Back in Lesson #49, I talked about How to Get a Bank Loan. And, as you remember, I was quite bearish on the prospects of early-stage startups securing financing thru traditional banks, given their stringent lending criteria. But, for those of you that can meet those requirements, there are traditional and non-traditional banks that could be a good source of capital for you. In this post, I will summarize what it will take to secure bank financing through both of these channels.
To help me with this post, I reached out to my colleague Mike Kohnen, the head of the Midwest Region for Silicon Valley Bank ("SVB"). SVB is a "non-traditional" bank, with deep expertise in serving startups, particularly in the technology space that many of us operate. As you will read, SVB is very "startup friendly", and often can do loans for rapid growth, high margin companies, even if they are losing money and without requiring personal guarantees or other forms of collateral or restrictive convenants. This was a breath of fresh air to learn.
Below are the key things you need to think about to secure loans from both the SVB's (non-traditional banks) and traditional banks of the world (biasing your local community banks over the big national banks where you may have a higher odds of success):
Industries. SVB specifically focuses on technology and life sciences. But, traditional banks are often generalists, for most any company's needs. Traditional banks can often prefer the retail, restaurant and asset intensive companies, that the traditional VC's don't like to fund. The reason being they have tangible assets to secure their loans.
Management Team. Any bank is going to be looking for a strong management team. Preferably one with deep experience in the company's industry and a proven track record of startup success. SVB is particularly strong in assessing team's best-suited for startups, given their sole focus here.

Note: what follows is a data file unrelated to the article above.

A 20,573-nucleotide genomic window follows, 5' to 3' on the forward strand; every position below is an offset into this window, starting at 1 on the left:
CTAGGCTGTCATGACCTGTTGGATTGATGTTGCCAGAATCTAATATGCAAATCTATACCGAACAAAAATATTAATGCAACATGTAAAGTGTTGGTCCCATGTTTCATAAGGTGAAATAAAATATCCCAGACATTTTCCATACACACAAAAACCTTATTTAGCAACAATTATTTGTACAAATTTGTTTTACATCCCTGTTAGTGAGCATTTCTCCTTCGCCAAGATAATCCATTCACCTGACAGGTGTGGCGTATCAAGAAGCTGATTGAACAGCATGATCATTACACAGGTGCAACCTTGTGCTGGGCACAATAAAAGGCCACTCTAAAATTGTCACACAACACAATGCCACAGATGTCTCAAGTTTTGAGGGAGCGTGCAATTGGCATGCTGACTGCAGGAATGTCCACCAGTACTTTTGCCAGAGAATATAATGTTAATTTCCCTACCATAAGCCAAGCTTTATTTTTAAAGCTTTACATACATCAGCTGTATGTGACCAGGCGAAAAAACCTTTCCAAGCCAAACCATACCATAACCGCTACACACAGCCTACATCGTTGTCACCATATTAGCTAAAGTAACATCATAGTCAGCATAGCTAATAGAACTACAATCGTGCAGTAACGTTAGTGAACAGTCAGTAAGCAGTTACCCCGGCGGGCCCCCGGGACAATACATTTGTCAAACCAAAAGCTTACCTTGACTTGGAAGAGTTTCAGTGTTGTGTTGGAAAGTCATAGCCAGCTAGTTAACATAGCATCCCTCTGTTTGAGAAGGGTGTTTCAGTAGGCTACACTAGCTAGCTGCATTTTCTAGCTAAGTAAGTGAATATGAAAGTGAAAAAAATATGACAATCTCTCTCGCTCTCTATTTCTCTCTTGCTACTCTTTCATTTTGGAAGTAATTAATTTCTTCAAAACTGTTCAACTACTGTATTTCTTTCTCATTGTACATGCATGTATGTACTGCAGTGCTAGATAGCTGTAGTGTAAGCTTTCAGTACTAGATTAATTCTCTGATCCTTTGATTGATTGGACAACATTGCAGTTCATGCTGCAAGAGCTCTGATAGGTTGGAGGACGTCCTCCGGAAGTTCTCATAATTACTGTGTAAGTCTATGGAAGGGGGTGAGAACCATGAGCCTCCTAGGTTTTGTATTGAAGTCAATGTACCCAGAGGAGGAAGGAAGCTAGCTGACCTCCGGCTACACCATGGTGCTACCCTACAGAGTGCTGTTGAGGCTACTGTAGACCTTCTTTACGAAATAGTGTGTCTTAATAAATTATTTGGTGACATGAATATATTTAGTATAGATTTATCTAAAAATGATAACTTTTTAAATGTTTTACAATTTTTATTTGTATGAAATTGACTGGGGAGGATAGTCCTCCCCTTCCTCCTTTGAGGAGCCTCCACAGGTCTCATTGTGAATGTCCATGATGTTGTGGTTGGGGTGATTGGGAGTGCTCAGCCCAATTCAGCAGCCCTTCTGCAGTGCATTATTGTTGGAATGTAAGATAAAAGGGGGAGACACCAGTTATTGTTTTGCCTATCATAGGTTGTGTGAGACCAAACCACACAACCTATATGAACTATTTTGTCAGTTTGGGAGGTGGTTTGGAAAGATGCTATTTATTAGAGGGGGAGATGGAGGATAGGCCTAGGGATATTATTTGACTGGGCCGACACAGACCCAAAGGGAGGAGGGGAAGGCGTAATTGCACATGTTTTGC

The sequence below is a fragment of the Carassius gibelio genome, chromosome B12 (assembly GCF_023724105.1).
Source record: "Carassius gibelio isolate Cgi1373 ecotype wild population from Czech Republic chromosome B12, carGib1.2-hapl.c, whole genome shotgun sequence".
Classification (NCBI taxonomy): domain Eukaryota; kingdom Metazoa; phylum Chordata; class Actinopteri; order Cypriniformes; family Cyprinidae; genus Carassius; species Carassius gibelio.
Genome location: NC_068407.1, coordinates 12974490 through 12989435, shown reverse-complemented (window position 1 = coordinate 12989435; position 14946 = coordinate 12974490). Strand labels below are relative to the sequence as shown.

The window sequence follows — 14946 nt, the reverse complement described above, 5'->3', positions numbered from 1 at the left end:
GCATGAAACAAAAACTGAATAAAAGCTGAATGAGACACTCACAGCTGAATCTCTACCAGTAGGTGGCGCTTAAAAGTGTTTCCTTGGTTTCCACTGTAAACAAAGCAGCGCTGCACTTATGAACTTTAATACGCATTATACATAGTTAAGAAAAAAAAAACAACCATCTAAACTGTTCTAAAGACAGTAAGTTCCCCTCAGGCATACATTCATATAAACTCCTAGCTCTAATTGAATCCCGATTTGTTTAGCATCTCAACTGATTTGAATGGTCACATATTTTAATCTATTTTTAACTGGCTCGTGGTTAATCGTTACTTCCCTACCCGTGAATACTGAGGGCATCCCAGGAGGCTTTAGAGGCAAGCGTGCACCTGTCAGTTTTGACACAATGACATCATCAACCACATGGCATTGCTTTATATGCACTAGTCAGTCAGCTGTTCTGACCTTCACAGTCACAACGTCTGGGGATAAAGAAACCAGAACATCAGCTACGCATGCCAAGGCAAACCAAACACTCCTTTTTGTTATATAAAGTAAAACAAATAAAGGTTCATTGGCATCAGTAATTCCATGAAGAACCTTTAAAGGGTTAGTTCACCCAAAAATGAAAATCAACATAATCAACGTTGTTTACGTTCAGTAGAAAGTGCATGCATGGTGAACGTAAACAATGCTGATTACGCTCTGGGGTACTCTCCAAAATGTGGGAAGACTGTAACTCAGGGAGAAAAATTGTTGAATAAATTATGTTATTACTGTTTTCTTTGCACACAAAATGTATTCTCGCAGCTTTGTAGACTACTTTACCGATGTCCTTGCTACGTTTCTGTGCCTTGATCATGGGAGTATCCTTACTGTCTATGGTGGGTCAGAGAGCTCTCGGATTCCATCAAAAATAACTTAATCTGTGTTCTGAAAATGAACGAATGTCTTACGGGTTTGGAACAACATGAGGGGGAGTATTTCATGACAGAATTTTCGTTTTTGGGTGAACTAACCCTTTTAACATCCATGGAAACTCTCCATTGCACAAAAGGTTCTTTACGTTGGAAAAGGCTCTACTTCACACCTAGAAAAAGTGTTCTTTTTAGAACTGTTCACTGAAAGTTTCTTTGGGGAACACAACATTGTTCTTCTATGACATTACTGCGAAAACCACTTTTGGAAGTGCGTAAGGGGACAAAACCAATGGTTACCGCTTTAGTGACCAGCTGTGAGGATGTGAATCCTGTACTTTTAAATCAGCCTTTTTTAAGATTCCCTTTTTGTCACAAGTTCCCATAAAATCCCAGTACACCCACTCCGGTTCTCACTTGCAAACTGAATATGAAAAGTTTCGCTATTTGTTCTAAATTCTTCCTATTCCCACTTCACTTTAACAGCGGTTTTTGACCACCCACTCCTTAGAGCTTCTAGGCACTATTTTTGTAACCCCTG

Outside Investors. Outside investors are not required. That said, having funding, or the potential of funding, from big name venture capital firms certainly doesn't hurt. Especially if those firms have a long history and proven track record of working with the bank. At SVB, outside investors are typically required for longer-term loans, but not for everyday working capital needs or near term growth capital, provided there is a clear path to repayment down the road (e.g., high odds of venture financing down the road or a likely path to a cash flow positive operations).
Age of Company. SVB doesn't care how old your company is, they are investing in your credible projections for high growth in the sectors they focus in (e.g., technology, life sciences). But, all traditional banks will most certainly want to see a couple years of history and financial statements, before approving a loan, since they are going to be looking for sustainable cash flow to repay that loan.
Revenues. As I mentioned, SVB is looking for material, recurring and defensible revenues to be credibly acheived in your projections, but does not require a big base of historical revenues. Most community banks are going to be looking for $1-$3MM of recurring revenues first.
Growth Rates. SVB is looking for hypergrowth (25%-50%+ per year) from high gross margin businesses (50%-90%), where the technology is already built and execution of the growth plan has begun. Most traditional banks are afraid of too rapid a growth plan, given the additional risks that imposes on the predictability of revenues and cash flow streams, with which to repay loans.